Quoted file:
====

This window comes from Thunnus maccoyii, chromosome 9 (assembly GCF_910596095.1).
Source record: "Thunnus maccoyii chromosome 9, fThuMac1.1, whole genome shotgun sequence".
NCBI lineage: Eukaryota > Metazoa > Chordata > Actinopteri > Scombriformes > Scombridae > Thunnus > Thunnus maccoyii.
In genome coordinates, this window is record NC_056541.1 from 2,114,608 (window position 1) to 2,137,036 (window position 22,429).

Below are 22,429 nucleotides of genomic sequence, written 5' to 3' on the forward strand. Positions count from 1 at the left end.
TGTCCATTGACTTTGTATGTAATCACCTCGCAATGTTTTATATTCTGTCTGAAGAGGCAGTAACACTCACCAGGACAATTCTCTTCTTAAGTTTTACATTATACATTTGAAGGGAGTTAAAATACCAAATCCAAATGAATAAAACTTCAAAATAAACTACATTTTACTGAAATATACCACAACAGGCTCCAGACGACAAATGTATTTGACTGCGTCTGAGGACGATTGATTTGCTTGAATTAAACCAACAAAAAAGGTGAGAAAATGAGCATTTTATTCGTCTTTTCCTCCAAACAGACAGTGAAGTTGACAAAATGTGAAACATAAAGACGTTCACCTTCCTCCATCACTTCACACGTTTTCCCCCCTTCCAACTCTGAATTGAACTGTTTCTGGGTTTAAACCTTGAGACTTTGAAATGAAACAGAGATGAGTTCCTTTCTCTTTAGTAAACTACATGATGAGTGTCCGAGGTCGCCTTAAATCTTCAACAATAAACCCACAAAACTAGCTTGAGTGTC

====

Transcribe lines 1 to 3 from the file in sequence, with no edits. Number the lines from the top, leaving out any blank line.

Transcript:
This window comes from Thunnus maccoyii, chromosome 9 (assembly GCF_910596095.1).
Source record: "Thunnus maccoyii chromosome 9, fThuMac1.1, whole genome shotgun sequence".
NCBI lineage: Eukaryota > Metazoa > Chordata > Actinopteri > Scombriformes > Scombridae > Thunnus > Thunnus maccoyii.